How do executives and leaders transform into students of Agile?

How do executives and leaders transform into students of Agile?

One of the first things that an executive of leader needs to explore, is complexity.

Explore complexity.

Complexity is the business case for agility.

In the past, we had experts who would come together to figure out the problem based on their extensive knowledge and expertise.

In civil engineering, for example, we know how to build bridges, we know all the variables associated with building bridges, and we have a pretty good idea of how much it will cost, how long it will take, and who the best bridge builders are.

In a world of complexity, we don’t know what we don’t know and since the problem has never been solved before nor has the product or feature ever been built before, we don’t know all the variables involved nor can we possibly know until we have solved the problem or built the thing.

In a complex space, we need experts – sometimes from completely different fields of work – and we need fresh thinking to help solve problems or build complex products.

Covid was a perfect example.

The ski mask Boris Johnson wore during Covid – the mask with the multiple oxygen injectors – was a great spin on an old idea. That required innovation and fresh thinking.

It wasn’t an example of expert thinking using pre-existing knowledge, it was instead a great example of problem-solving in a complex space.

In a complex world, we need more exploratory types of thinking and the ability to deal with uncertainty. We need to embrace discovery over using templates of what has worked in the past.

We need to learn and evolve, as we move through the process, and that responsiveness and ability to rapidly adapt based on data and evidence, is how agility empowers us to deal with complexity.

You don’t need to get caught up in a specific agile framework, you simply need to embrace the empirical loop of transparency, inspection, and adaptation. You can use any number of frameworks or models that embrace empirical process control and empowers you to learn through experimentation.

It doesn’t matter on the model or approach you use to learn through trial and error, Agility is simply a great starting point for empowering you to operate and evolve in complex environments.

Explore Flow

I would recommend that executives and leaders explore the basics of flow because as a leader, when you ask your team to complete twice the work they completed last year – without any interventions such as additional resources or people or improvements in the organization – you need to first ask yourself how they could possibly achieve that?

It’s one of the fundamental principles of flow.

I often point out to leaders that your throughput is your capacity. If the team delivered 24 projects or products in the previous 12 months, their capacity is 24 projects or products within a year.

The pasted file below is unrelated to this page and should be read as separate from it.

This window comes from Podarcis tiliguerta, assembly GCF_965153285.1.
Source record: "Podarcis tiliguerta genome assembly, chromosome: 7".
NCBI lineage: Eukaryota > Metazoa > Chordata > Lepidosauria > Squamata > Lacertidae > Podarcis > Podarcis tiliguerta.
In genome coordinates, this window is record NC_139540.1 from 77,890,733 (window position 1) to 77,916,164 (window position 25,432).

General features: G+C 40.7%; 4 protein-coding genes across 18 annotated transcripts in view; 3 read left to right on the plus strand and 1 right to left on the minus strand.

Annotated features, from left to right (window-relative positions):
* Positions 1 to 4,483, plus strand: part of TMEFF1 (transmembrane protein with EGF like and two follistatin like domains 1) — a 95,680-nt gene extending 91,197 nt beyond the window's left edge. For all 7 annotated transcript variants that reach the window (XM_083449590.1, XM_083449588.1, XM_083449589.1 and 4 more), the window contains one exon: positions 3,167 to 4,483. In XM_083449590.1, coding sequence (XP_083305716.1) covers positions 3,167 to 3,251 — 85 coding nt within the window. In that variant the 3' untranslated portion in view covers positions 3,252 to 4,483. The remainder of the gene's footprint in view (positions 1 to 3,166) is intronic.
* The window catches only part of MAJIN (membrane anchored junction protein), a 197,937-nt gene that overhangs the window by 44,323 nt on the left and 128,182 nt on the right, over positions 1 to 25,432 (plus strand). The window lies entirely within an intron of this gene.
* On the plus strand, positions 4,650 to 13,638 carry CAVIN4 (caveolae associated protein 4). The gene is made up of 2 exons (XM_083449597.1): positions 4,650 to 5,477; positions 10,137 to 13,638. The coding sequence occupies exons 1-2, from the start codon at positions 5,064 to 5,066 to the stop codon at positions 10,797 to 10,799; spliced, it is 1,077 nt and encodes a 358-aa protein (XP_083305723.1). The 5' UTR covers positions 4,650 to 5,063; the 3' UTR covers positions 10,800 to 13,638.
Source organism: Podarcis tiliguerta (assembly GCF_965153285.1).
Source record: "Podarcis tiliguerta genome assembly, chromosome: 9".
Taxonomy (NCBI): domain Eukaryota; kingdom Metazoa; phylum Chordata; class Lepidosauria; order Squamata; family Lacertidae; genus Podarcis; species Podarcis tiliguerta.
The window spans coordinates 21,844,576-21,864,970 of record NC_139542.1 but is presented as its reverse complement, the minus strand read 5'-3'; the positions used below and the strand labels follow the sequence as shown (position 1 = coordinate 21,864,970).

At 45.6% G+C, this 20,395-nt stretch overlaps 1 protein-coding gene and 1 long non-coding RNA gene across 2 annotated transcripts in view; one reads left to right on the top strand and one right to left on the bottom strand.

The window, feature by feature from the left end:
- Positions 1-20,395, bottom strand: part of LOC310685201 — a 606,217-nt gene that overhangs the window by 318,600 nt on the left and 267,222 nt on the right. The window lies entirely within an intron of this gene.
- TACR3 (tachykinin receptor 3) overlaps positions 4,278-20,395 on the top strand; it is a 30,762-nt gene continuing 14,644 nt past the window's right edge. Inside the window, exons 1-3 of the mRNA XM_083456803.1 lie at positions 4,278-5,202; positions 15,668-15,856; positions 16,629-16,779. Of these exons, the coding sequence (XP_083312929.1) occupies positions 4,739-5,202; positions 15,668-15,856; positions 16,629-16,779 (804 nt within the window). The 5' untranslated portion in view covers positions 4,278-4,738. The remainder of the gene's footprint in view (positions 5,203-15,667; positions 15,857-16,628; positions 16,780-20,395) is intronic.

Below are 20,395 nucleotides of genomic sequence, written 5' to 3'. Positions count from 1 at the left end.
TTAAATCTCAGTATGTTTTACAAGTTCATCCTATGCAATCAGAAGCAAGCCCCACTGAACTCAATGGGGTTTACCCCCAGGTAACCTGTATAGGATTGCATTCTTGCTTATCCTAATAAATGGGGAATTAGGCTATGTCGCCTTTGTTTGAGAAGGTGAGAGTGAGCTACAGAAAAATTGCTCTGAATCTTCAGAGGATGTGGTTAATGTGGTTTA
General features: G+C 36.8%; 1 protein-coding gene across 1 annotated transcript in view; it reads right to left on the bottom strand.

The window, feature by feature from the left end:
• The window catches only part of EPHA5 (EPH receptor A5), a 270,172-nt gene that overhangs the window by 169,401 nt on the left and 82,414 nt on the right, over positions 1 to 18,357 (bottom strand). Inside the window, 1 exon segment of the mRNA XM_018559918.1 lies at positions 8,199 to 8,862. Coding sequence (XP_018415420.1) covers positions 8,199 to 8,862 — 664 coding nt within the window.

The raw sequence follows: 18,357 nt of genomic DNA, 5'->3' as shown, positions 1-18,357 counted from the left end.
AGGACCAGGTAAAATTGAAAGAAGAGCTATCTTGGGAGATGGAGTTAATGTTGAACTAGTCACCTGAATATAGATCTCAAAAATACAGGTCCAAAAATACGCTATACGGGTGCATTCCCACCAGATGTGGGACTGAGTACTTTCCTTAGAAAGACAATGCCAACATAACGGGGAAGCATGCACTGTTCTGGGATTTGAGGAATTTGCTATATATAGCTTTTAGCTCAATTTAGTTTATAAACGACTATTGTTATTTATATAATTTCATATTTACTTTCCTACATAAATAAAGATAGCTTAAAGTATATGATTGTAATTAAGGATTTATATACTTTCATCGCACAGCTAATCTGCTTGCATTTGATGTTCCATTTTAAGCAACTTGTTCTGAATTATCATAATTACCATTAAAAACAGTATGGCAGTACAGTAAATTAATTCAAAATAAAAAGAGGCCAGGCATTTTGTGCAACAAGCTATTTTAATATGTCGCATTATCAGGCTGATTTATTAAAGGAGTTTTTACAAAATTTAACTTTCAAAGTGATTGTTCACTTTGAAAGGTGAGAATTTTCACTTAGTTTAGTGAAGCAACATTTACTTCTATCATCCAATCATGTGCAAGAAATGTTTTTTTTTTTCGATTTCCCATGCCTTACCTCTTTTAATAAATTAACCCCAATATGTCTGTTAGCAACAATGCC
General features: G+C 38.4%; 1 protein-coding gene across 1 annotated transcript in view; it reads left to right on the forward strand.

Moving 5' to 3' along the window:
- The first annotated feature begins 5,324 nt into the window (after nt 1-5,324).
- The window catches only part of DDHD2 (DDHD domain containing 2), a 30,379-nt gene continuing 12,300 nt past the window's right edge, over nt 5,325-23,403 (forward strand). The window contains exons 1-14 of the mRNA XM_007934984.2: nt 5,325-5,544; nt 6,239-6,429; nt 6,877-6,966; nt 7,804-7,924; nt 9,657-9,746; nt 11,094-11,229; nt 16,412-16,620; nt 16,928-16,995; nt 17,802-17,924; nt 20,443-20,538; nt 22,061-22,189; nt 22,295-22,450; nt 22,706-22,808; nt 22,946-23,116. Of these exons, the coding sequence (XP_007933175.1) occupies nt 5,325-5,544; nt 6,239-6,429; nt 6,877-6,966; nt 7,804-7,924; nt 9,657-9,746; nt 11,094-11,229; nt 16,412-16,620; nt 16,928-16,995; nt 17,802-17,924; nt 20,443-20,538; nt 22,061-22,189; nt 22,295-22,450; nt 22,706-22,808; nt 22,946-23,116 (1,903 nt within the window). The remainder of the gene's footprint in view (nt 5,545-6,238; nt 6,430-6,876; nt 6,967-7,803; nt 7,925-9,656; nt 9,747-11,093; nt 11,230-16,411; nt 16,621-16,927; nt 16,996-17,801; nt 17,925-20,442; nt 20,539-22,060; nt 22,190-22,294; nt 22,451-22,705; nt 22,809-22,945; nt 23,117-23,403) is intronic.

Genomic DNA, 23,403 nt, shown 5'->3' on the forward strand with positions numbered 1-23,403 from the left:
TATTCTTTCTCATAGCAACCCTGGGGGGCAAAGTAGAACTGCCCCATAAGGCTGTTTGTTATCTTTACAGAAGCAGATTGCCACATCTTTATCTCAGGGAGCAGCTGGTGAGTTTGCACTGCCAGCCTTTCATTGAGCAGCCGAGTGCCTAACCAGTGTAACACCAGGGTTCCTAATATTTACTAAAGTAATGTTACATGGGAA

Maybe this year you need to plan for 20 projects/products rather than 24 because there may be 4 projects/products that we don’t know about just yet but will need to deliver within the year.

Focusing on improvement is great, but my initial recommendation is that we focus on a strong focus and finish that project/product before starting to focus on the next project/product and finishing that. We want to get into the practice of finishing what we identified as being the most valuable work to do and ensuring that we deliver that project/product to create satisfied customers.

If we don’t do that, we are simply overloading the team.

Think of a waiter with both hands full of spinning plates, trying desperately to keep the plates from falling whilst somebody keeps piling on more hot plates. Eventually, the plates fall to the ground and break.

A team can only handle so much pressure and has only so much capacity. Overburdening and overloading them simply results in low performance, low quality, and high staff turnover.

Take the time to really understand how value is created and consumed throughout the value stream and learn how to optimize flow. You can always make tweaks, improvements, or provide additional resources and people to optimize performance but you need to make sure you nail flow first.

About John Coleman

John Coleman has deep experience and expertise working with executives, #leadership teams and product development teams to achieve increased #businessagility and create environments where creativity and collaboration produce high-performance teams.

https://linktr.ee/johncolemanxagility – social and podcast links

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If you are interested in helping your team or organization achieve greater agility and want to explore agile training options, visit our training page.

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Agile,Agile Leadership,Executive Agility
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